Why Your Dog Wags Its Tail

Ever wish you could chat with your dog?

Well, the bad news is you still can’t (Soooooory). But the good news is that research, conducted by neuroscientists at the University of Trento, Italy, has uncovered how dogs actually communicate!

With this information we can decipher how our pets are feeling in the moment and we can respond accordingly.

How is this, you might ask?

It’s all in the tail!

 @vinniethepuggie

@vinniethepuggie

Yes, big bushy ones, short nubby ones...the movement of a tail is how dogs communicate to one another and how they communicate to us humans as well. We knew there was more to them than looking so darn cute! This doggie language is based on not only the motion of their tails, but also on their position.

It is commonly believed that dogs wag their tail in excitement when they are happy or friendly or want some good ol’ lovin, but this is actually not the case. It turns out that quick wishy-washy movement may not always signal a good thing.

Research has proven that if Fido is wagging his tail to the right, he genuinely is happy to see you! So go ahead and shower him with all the kissies when you walk in the door from work!

We know that if Fido vigorously wags his tail to the left, he may be anxious or stressed.

Why is this, you might ask?

According to science, the brain’s left hemisphere controls the right side of the body, and vice versa. Research on the approach-avoidance behavior of other animals has shown that the left hemisphere is associated with the positive approach feelings, and the right hemisphere is associated with negative-avoidance feelings (Rogers 2009).

Dogs use their tails to chat with each other as well. A study found that dogs understand the tail wagging of other dogs a right tail wag relaxes other dogs while a left-wagging tail induces stress.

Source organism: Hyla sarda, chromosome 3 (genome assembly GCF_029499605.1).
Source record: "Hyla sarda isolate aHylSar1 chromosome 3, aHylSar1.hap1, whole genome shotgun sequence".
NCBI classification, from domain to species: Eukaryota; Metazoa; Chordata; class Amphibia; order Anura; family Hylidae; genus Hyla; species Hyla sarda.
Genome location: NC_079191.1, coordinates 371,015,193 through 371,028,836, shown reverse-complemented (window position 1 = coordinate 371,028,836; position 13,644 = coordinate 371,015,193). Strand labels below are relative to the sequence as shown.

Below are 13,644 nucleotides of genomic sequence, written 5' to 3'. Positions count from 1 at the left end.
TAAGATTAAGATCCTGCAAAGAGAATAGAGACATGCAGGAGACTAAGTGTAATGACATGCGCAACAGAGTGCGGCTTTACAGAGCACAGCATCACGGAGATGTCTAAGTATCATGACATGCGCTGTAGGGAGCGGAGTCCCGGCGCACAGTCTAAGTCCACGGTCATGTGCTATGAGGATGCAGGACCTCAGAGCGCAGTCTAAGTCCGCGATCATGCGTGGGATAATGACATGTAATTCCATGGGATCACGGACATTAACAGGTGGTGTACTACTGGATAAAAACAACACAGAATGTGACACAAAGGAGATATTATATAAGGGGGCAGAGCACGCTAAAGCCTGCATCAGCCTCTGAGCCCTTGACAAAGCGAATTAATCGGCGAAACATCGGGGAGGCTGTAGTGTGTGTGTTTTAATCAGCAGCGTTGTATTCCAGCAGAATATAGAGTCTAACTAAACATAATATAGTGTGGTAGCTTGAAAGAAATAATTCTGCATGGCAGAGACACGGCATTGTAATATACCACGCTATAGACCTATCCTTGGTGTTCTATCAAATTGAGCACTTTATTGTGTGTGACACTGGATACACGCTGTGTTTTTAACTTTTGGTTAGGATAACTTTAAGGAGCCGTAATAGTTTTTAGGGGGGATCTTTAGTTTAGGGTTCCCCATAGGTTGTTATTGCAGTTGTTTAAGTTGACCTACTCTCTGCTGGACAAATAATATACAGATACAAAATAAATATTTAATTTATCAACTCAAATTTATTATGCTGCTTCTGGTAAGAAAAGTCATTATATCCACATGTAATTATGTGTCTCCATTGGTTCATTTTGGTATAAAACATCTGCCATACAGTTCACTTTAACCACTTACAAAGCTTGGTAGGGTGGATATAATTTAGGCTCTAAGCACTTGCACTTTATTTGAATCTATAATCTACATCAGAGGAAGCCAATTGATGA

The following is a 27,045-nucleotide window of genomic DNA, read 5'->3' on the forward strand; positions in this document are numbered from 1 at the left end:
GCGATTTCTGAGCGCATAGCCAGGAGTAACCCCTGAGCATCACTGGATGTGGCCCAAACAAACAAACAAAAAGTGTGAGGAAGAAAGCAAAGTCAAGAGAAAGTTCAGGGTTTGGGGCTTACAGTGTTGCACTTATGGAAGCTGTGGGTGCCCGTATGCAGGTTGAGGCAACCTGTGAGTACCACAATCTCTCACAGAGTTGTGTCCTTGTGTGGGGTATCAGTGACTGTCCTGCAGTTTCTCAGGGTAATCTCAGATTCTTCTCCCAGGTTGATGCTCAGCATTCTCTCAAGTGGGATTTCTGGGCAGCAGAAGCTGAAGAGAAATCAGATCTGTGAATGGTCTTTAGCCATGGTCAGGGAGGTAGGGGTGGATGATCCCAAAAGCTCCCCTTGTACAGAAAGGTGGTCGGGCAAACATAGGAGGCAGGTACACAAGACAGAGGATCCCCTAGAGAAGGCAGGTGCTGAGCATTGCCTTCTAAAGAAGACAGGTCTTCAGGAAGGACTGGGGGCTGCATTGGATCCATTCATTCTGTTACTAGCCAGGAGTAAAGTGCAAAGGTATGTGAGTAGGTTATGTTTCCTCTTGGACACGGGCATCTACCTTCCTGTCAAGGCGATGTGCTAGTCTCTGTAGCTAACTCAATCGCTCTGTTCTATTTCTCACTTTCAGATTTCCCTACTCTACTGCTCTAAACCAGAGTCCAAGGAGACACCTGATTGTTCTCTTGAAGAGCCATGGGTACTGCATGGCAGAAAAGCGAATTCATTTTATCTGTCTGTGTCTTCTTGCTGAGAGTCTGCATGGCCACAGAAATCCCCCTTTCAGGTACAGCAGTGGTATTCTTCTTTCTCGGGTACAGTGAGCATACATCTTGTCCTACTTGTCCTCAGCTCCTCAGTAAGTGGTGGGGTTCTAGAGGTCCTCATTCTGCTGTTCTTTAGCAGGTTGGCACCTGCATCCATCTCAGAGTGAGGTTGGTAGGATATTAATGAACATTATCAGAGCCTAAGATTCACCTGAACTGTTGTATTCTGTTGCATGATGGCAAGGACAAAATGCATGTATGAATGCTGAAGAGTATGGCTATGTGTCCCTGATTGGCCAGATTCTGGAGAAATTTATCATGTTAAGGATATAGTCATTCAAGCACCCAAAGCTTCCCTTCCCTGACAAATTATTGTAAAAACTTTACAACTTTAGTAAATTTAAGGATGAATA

Aside from the good ol' windshield wiper movement of the tail, there’s also a science to the position of a dog’s tail when they are feeling a certain way!

Here’s the tail position breakdown so you can try and speak canine and better understand your furriends:

If your dog is feeling good his tail will be in its  “natural position”. We like to refer to this as the “chill position”. This chill position varies for breeds, for most dogs it refers to their tail hanging down near their hocks (or heels). A pug’s chill position would be when its tail is curled upwards.

When your dog is in his/her “chill position”, go ahead and cuddle with them or maybe this would even be a great time to break some unsettling news. They may take it a bit better in this relaxed state.

Speaking of unsettling news...

If your dog is nervous or submissive, its tail will be lower than normal. We’ve all seen this phenomenon when you’re just about to leave the house for work or go away on vacation. Dogs know what’s up so try and speak gently to your dog when they’re in this position. Let your dog know (in that gentle whisper) how much fun they will be having with the pet sitter and let him/her know you will bring all the treats home for them when you return!

When your dog is scared he/ she will tuck their tail under its body. It’s probably best not to approach a dog that is in this position as he/she may act aggressive as a form of self protection. If you come home to find your dog in this position, it’s best to speak and act in a calm and assuring manner. If your dog sees that you are calm in the situation they are more likely to relax as well.

If you notice your dog with a vertical tail, this may signal aggression so this would not be an ideal time to give them kissies! Save those for later.

If your dog is meeting a new person for the first time or sniffing out a new treat their tail will be straight out .This is a sign that he/she is curious. Try asking them, “what’s up?”. They won’t answer but they will appreciate the sentiment.

We’ve told you how to recognize when your dog is stressed, unhappy, scared, curious, anxious but you may be wondering how to tell if your dog is happy or aroused!

The answer:

If your dog is aroused, their tail may be higher than normal. You may have noticed that the sweet sounds of Taylor Swift or the smell of cookies baking in the oven will induce such a response (in humans too, not just dogs).

So there you have it. While we won't be able to hold a worldly convo with our dogs any time soon, we can pay more attention to the movement/position of their tails, therefore we can respond in a more appropriate manner and communicate more effectively with them! WOOF (YAY!)